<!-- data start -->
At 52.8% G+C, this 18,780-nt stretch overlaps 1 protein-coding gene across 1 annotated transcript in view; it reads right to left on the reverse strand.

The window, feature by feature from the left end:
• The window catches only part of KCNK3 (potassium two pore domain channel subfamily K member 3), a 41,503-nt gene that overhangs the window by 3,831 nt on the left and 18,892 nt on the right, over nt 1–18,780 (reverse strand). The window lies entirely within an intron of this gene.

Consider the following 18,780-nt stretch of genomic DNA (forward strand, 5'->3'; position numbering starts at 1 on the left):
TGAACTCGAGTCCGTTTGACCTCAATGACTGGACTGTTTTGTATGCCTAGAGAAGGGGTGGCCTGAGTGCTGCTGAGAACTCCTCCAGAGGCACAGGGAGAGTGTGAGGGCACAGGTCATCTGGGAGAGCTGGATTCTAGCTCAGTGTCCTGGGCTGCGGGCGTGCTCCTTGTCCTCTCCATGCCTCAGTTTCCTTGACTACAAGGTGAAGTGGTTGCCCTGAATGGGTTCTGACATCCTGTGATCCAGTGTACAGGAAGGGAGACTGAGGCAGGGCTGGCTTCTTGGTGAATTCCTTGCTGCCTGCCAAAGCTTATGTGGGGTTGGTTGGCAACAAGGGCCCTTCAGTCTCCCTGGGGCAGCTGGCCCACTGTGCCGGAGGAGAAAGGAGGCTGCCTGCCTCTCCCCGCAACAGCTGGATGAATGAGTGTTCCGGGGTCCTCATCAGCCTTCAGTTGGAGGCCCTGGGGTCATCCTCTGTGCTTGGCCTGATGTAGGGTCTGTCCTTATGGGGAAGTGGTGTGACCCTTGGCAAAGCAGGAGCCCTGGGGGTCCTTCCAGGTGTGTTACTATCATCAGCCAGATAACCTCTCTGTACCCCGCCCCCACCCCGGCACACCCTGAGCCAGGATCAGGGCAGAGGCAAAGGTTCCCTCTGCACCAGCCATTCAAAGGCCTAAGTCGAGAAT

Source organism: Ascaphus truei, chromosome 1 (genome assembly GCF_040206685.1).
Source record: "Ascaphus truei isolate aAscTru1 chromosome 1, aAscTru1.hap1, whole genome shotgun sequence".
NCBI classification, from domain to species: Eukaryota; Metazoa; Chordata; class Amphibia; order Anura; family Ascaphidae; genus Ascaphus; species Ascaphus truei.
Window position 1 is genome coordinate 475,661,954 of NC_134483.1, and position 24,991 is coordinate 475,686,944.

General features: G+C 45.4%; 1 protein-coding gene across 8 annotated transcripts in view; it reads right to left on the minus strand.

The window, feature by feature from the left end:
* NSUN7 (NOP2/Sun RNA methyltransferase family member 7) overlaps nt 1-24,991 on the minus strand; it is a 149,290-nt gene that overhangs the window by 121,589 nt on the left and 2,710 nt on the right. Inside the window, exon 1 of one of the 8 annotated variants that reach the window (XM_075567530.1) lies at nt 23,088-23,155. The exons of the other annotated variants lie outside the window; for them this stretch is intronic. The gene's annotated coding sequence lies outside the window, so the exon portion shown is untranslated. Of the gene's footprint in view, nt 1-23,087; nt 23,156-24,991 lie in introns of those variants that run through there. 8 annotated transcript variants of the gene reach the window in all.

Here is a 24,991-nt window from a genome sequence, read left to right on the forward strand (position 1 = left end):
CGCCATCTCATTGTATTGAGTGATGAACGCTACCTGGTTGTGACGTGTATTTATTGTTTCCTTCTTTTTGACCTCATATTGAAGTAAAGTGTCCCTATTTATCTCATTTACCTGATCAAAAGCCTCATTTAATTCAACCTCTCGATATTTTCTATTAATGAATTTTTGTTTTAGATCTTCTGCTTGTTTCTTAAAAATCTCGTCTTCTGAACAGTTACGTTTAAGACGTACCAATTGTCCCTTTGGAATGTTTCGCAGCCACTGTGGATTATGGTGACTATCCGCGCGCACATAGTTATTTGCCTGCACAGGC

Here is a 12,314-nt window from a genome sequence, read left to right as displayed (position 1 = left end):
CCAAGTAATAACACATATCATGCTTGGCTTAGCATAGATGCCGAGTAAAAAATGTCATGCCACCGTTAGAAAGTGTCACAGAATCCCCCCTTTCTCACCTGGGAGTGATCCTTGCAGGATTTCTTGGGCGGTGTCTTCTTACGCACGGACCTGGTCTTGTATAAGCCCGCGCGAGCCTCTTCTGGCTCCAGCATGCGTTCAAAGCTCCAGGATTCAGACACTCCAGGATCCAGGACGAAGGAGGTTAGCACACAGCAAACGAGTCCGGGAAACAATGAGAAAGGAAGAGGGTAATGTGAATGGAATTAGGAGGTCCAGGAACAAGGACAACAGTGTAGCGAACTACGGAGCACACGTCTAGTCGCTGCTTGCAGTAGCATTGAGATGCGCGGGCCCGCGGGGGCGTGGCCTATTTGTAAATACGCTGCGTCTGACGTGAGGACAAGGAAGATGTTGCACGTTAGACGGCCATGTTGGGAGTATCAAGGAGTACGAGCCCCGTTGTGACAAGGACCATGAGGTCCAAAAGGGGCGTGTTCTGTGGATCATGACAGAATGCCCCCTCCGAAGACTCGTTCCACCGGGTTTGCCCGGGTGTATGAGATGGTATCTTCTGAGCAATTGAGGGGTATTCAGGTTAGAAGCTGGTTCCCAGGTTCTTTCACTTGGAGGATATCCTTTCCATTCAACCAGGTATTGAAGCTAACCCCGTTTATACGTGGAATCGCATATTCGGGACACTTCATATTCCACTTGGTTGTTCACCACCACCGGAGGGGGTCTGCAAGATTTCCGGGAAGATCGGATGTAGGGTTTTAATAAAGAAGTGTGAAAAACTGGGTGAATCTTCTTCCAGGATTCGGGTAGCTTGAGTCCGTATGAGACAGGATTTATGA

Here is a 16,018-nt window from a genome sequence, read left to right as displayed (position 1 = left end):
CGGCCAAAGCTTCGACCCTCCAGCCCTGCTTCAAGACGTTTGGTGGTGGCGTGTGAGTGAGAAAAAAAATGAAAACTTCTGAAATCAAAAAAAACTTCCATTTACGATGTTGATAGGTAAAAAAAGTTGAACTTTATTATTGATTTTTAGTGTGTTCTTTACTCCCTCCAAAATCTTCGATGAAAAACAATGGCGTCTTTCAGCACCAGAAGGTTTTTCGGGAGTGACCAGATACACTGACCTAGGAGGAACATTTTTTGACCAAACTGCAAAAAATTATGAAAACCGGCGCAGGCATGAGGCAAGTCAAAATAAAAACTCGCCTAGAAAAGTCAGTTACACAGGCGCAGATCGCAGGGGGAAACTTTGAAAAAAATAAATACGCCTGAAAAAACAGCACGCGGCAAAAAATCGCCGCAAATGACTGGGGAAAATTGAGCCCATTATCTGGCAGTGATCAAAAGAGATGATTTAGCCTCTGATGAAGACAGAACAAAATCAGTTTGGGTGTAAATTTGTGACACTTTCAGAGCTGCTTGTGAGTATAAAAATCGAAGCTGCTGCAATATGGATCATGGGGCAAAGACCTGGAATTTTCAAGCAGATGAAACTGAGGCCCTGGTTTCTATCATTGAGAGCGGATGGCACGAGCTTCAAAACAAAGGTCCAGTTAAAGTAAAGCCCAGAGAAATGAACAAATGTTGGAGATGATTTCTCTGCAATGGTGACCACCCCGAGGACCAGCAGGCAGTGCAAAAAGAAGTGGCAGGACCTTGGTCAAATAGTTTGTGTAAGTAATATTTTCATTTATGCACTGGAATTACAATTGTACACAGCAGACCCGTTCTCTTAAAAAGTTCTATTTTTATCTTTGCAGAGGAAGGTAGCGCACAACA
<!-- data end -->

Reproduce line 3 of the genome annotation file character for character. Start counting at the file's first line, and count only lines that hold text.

• The window catches only part of KCNK3 (potassium two pore domain channel subfamily K member 3), a 41,503-nt gene that overhangs the window by 3,831 nt on the left and 18,892 nt on the right, over nt 1–18,780 (reverse strand). The window lies entirely within an intron of this gene.